snofoam - the other three collapsed before they could be photographed. </snark>
posted by Michael Roberts at 1:34 PM on April 3, 2009


Oh, man. I love abandoned houses but some of those broke my heart. (As I sit here in my 1980s era character-free suburban townhouse.)

Porches! Arches! Turret-looking-things! They don't make them like that anymore.
posted by JoanArkham at 1:34 PM on April 3, 2009 [2 favorites]


In two years I'm going to go to Detroit and photograph the last 100 occupied houses.
posted by snofoam at 1:36 PM on April 3, 2009 [2 favorites]


Also, it seems that there are only 97 houses in this photo essay

There are a few with multiple houses in them.
posted by cimbrog at 1:37 PM on April 3, 2009


What I want are some nice pictures of some moderately priced homes in Livonia.
posted by punkfloyd at 1:37 PM on April 3, 2009 [1 favorite]


moderately priced homes in Livonia.

what
posted by cimbrog at 1:39 PM on April 3, 2009


I have really mixed feelings about all this Detroitfilter. I think it's also very interesting that all of this is happening now, all of this attention being paid to Detroit, when the basic situation there has been going on for years. I remember driving through Detroit in the late 90s and seeing tons and tons of abandoned buildings and thinking there was a weird beauty to it. It's like Detroit has become this symbol of the nation's anxieties about the ongoing economic disaster. But the way that people seem to be relating to it is a lot like the way people seem to relate to a grisly car crash: by stopping and gawking without doing anything to help.

As a white child of the Detroit suburbs, I feel simultaneously close to and distant from the city. I mean, I hardly ever went there as a kid and the message I got from my parents and other adults was very much, "Detroit is unsafe and foreign; you don't want to go there", with a heavy undercurrent of subtle racism. Now, I have a good chunk of friends who are living in the city and are part of the whole white hippie urban farming movement there. I think Grace Lee Bogg's vision of Detroit as the birthplace of a new kind of city is amazing and inspiring. I sort of love that artists are using the abandoned places of the urban landscape as canvases. But I also feel like the continual painting of the city as a postapocalyptic wasteland, as an empty canvas, has a disturbing resemblance to all the laments about the inevitable death of Native American peoples, while they were (and are!) still here. People are still in Detroit, living and struggling and suffering and making art. The city's not dead!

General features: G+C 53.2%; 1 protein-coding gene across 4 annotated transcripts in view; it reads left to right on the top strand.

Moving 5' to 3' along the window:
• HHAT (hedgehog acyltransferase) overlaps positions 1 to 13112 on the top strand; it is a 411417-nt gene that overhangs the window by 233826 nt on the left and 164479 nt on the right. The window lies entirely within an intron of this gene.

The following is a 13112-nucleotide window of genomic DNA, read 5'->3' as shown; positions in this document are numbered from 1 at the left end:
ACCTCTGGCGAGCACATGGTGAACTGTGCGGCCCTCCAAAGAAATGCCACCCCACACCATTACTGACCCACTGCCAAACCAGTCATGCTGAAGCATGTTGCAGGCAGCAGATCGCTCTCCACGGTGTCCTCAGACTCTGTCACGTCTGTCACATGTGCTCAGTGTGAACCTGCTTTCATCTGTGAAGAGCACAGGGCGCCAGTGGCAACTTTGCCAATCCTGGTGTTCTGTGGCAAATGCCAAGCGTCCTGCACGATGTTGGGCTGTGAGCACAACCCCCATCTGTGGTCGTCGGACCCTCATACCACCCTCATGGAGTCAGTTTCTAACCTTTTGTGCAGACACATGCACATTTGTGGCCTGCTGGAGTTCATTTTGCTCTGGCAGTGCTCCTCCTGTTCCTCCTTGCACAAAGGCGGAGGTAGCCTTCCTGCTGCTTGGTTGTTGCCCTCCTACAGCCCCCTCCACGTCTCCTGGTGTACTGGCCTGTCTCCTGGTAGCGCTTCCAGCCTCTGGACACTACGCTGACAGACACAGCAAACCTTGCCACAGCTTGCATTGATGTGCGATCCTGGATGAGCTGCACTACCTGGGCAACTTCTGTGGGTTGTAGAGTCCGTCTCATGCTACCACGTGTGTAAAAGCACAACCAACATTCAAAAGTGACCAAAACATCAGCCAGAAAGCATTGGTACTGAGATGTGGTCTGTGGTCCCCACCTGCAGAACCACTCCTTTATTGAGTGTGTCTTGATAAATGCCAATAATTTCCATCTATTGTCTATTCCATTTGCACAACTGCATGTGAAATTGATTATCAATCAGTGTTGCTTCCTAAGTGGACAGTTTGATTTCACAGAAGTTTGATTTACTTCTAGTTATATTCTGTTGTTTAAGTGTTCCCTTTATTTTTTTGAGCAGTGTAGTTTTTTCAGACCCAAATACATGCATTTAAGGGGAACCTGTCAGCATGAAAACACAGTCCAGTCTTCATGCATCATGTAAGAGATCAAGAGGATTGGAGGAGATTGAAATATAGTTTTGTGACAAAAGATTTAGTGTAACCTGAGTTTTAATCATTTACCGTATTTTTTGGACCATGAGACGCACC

posted by overglow at 1:42 PM on April 3, 2009 [4 favorites]


Abandoned House #30 is my favorite. I just need to add a moat around it, and I'll be all set.

There's only 97 houses. Did the artist abandoned his work about abandoned houses? Is it implying that he believes his work, like the houses, still has a chance to change? Or does he have his eye on 3 really nice houses and he's just waiting for them to be abandoned?
posted by ShadowCrash at 1:44 PM on April 3, 2009


I'd like to know what's up with the houses that have fancy faux-old lightfixtures and brand new curbs/streets. (#2 and #24 for example.)
posted by vespabelle at 1:48 PM on April 3, 2009


cimbrog, in the photos with multiple abandoned houses, they are each numbered, so there are still only 97 houses, and even fewer photos.
posted by snofoam at 1:56 PM on April 3, 2009


What I want are some nice pictures of some moderately priced homes in Livonia.

No matter how cheap the houses are, I don't want to live under the iron fist of Dr. Doom.
posted by Mayor Curley at 2:00 PM on April 3, 2009 [2 favorites]